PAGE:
(Illustration 18-1)

The extreme width of the 8-N and low center of gravity made it an ideal hillside tractor. This one has the "heavy-duty" mower.

The hardy farmers of West Virginia learned to use these tractors on hillsides that were inaccessible to other kinds of tractors, hillsides that many tractors can not go on even today. After WWII almost everyone who farmed had one for decades. The 9N came along, much the same tractor. Then Ford and Ferguson split, with Ford manufacturing the tractor in the United States, and Ferguson making almost the same tractor in England but selling it in the United States.

The tractor did our work, a lot of "custom" work on other farms, and plowed a lot of "victory gardens" in World War II. When I got to high school Dad took the tractor to West Milford to plow gardens. One day he had several left to do but had something to do at home, too. He left me with the tractor to do the gardens, and rode home with Aunt Lotta as she came home from teaching. He told me where to go, but not how much to charge. I would tell the people how much and they would smile. The going rate for gardens was two or three dollars, and I was charging six or eight. No one complained, but they all smiled, so I thought it was all right. I came home with thirty-six dollars. Dad had to go around giving refunds.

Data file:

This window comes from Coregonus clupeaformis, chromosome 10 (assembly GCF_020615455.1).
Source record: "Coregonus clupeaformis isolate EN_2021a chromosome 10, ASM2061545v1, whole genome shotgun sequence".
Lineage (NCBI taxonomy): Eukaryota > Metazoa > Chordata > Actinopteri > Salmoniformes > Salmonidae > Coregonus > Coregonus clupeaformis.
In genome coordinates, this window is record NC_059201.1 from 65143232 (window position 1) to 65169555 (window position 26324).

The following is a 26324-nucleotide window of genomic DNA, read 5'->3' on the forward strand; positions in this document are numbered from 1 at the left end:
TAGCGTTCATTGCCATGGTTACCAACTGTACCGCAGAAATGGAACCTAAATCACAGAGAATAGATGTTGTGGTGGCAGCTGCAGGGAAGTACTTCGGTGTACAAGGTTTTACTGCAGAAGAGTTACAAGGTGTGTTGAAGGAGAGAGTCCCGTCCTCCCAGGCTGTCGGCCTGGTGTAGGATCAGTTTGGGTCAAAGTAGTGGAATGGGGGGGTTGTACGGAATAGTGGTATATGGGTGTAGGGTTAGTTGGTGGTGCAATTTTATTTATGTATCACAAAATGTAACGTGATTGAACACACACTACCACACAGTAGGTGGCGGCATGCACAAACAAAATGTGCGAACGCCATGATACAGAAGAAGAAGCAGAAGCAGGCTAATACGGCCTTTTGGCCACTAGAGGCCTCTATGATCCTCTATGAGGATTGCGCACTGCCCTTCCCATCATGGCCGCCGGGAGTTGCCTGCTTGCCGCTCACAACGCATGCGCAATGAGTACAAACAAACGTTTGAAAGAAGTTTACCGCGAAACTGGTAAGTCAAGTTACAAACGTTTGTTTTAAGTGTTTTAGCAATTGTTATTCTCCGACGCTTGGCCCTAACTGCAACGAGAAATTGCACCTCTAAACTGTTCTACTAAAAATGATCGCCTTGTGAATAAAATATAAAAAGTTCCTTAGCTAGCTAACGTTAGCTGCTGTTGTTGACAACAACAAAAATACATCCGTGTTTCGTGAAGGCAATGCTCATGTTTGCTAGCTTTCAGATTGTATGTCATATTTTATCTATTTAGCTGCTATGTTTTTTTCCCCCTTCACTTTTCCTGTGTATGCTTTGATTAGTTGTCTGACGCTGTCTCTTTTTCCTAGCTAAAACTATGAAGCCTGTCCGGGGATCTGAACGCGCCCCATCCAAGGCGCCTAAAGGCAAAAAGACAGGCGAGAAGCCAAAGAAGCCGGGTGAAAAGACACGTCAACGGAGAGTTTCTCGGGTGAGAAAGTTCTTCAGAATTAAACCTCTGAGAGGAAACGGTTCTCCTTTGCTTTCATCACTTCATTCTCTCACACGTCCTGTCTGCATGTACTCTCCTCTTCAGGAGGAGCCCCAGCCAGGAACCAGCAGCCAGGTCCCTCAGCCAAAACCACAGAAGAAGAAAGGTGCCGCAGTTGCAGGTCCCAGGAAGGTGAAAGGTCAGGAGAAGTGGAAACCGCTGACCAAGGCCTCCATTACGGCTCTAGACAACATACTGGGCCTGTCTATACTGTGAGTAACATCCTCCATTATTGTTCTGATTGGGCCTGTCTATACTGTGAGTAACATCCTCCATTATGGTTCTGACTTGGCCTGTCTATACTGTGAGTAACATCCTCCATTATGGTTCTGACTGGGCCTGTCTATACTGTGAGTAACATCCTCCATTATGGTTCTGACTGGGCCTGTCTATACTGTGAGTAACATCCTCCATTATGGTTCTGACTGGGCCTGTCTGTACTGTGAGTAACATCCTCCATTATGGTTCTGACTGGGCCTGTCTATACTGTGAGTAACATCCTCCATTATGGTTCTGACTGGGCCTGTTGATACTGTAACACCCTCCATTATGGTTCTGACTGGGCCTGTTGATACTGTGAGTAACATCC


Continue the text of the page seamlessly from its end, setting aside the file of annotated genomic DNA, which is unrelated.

The second 8N tractor wasn't as satisfactory, because the brake seals leaked. When he wanted to mow pasture (cut filth, was the term we used) Dad would take the tractor over to Harve Beeghley's garage at Good Hope. Harve would put in the new seals, scrape up dry, dusty clay dirt off the floor to clean the brake drums and put it back together again. Dad would get the work done above the strip job high wall, and a couple of months later the brakes would be gone again. We had 8N tractors for around twenty years.

We pulled the horse cultivator and the shovel plow behind the tractor for potatoes. It didn't work well for corn, though. One summer when I was in high school Dad bought a garden tractor of the type that was in use then, two wheels two feet apart side to side with a motor between and handles to balance and control it. It was to use in cultivating corn. It had a three HP gasoline engine, and a series of little shovels, like the horse cultivator, to break the ground. Two trips per row, one on each side of the corn row. Dad intended for me to do the cultivation. The first time out I went without my shirt. I got blisters from exposure to the sun - the only time in my life I burned to the point of blisters. I couldn't sleep on my back for days. This sort of cultivation didn't last long. Dad soon gave up and made silage of weeds and all.